Leslie Thomson enrolled in Hartel’s information experience in context course in 2009, and the following year Hartel served as primary advisor on Thomson’s master’s thesis. Now a PhD student at the University of North Carolina with a focus on information behavior, Thomson notes, “I can confidently say that it was the knowledge, enthusiasm, and fresh perspective brought by Professor Hartel that initiated and sustained my engagement.”

Not only were class materials and lectures thoughtfully prepared and memorable, Thomson adds, but Hartel “encouraged students to move beyond their perceived limitations by designing and carrying out an original independent research project—part of her constant reminder…to ‘always look for the red thread of information in people’s lives.’ ”

Upon Thomson’s graduation, she recalls, Hartel immediately involved her in joint research projects. The two have jointly presented at conferences and meet often to brainstorm and discuss new ideas. Now launching her own teaching career, Thomson has taken cues from Hartel’s classroom structure and delivery and assigns Hartel’s published pieces as readings. “My evaluations have been ‘Excellent,’ ” says Thomson, “and I know that this owes much to her influence.”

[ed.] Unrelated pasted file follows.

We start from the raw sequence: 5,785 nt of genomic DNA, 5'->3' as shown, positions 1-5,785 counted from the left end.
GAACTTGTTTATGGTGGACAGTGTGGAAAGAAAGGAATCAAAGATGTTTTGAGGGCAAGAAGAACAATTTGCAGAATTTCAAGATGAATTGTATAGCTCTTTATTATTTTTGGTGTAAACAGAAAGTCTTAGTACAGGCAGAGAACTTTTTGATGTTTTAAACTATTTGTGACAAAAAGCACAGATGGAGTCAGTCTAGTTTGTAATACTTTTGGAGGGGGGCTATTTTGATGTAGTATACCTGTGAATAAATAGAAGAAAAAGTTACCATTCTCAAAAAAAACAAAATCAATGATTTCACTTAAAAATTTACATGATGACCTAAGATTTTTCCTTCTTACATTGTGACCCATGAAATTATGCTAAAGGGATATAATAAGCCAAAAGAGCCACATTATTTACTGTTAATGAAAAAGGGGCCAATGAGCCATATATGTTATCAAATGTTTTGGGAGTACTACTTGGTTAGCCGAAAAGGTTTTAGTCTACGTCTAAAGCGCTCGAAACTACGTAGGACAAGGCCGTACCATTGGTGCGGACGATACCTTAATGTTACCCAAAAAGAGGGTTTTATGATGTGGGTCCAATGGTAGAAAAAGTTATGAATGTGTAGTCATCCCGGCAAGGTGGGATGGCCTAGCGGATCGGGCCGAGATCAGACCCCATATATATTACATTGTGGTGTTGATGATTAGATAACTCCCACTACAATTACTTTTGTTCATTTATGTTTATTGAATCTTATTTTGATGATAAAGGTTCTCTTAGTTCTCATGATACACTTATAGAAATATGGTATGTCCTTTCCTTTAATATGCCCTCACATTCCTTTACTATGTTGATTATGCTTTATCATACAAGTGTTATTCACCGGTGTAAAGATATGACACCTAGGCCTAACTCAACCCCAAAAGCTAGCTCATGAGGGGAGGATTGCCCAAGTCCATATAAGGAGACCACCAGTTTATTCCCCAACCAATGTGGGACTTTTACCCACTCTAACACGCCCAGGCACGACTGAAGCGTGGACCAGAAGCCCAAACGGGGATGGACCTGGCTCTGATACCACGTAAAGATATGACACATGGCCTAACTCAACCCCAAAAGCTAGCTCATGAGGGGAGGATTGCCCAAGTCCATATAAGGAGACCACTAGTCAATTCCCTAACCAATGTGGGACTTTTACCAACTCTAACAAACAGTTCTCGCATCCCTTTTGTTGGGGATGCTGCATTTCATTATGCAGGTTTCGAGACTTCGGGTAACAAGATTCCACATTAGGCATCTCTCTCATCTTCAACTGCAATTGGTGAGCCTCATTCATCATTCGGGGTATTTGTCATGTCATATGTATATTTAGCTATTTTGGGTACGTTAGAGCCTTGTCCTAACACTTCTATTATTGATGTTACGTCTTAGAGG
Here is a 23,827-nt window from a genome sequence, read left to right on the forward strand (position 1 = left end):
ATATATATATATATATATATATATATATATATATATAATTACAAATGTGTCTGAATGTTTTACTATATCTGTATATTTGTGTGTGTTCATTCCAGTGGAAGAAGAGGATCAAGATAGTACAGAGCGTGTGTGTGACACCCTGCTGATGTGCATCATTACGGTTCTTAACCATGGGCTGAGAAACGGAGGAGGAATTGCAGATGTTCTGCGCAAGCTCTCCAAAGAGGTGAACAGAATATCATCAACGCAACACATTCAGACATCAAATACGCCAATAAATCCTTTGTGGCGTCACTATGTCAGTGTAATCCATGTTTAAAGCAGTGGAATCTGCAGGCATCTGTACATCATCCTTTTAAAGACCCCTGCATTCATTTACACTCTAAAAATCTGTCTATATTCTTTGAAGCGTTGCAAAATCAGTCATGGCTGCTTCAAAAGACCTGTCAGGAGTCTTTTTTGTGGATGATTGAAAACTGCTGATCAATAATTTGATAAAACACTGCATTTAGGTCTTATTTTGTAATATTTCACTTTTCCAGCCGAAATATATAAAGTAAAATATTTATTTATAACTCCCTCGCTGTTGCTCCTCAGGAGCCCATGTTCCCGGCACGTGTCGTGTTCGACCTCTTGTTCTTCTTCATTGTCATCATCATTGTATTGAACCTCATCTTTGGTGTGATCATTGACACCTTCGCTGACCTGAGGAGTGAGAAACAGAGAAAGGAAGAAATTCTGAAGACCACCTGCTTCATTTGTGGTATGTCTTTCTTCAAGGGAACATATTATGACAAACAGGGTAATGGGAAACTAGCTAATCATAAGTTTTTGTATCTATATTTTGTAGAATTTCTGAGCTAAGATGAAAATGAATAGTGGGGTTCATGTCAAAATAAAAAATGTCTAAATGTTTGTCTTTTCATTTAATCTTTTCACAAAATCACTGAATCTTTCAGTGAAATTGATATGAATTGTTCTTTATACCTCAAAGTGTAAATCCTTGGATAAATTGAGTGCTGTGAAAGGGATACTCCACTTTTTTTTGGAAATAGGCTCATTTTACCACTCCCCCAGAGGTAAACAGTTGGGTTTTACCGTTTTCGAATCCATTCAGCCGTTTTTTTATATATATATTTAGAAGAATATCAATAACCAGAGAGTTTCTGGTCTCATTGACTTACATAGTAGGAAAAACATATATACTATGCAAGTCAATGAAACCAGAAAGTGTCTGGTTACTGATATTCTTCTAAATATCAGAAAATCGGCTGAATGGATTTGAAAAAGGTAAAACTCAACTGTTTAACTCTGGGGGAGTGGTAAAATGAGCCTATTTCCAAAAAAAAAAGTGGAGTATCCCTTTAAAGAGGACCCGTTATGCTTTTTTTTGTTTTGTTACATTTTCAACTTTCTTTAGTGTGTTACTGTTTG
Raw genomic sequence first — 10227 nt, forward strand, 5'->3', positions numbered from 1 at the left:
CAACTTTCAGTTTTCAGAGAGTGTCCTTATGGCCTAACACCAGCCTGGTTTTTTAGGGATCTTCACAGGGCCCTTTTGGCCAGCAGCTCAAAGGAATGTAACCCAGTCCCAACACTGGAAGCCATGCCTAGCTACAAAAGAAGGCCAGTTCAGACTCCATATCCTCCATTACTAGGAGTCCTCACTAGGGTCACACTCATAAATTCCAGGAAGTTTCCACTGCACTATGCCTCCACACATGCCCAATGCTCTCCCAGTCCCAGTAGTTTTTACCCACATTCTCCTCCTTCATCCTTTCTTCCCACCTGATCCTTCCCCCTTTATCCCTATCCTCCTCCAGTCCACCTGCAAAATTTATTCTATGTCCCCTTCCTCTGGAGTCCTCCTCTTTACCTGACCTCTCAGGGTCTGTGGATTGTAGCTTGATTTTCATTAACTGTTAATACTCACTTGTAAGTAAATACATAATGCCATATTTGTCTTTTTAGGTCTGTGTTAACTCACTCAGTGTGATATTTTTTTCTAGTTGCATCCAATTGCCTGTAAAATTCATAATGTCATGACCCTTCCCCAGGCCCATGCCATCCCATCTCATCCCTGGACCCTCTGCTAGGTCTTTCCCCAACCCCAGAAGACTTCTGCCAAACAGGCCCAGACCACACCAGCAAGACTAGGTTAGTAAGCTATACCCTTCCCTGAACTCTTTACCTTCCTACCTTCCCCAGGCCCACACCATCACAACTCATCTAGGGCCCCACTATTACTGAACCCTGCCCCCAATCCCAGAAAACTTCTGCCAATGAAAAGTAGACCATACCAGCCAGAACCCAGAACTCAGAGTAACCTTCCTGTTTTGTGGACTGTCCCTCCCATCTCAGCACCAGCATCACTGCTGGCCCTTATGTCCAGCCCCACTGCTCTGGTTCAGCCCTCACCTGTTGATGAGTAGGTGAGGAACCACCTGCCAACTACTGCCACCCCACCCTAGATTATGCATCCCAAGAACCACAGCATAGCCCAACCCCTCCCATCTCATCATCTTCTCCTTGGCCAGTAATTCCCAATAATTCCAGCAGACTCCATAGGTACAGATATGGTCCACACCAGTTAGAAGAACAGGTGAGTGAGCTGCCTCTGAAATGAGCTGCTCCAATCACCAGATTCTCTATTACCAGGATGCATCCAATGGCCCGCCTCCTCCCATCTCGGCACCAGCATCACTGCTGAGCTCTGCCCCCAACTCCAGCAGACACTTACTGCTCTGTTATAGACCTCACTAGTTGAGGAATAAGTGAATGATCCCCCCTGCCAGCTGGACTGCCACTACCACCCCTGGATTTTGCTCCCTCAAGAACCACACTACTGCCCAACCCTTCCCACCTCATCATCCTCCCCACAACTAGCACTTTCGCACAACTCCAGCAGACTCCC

Hartel is a strong mentor, in part, because she absorbed those lessons as a mentee. “I am the product of such great mentors,” she tells LJ fondly. “I spent hundreds of hours with people like Marcia Bates, Christine Borgman, and Jonathan Furner in long, long conversations about libraries, how they work, information and its nature…and how people browse and search and save information. I really just was indulged.”

“Giving them the tools”

Citing the adage of teaching a man to fish rather than just giving him one, Hartel wants to give her students what they will need to go out into a profession that is very much in flux. “We don’t know the direction that libraries are headed,” she says. “I can’t really teach students the perfect formula of what’s going to get them the job. But if I can teach them how to learn and conduct research and engage the users of their libraries, I’m giving them the tools that they need to be successful in a somewhat less prescriptive way.”

That combination—of giving students a diverse and versatile toolkit, of considering their well-being as well as their scholarship, and above all reinforcing a message of positivity about the profession—makes Jenna Hartel a model LIS professor and a deserving recipient of the 2016 LJ/ALISE Excellence in Teaching Award. “I think they respond very well to my energy—toward the field, toward the profession, toward the institution of the library,” she says of her students. “And I hope they adopt it, too.”


LJ would like to thank this year’s judges and ALISE representatives: John T.F. Burgess, Assistant Professor/DE Coordinator, School of Library and Information Studies, University of Alabama; Rachel A. Fleming-May, Associate Professor, School of Information Sciences, University of Tennessee; LJ Editorial Director Rebecca T. Miller; Patricia K. Galloway, Professor, School of Information, University of Texas–Austin, and winner of the 2015 Teaching Award; and Charles Harmon, Executive Editor of award sponsor Rowman & Littlefield Publishing Group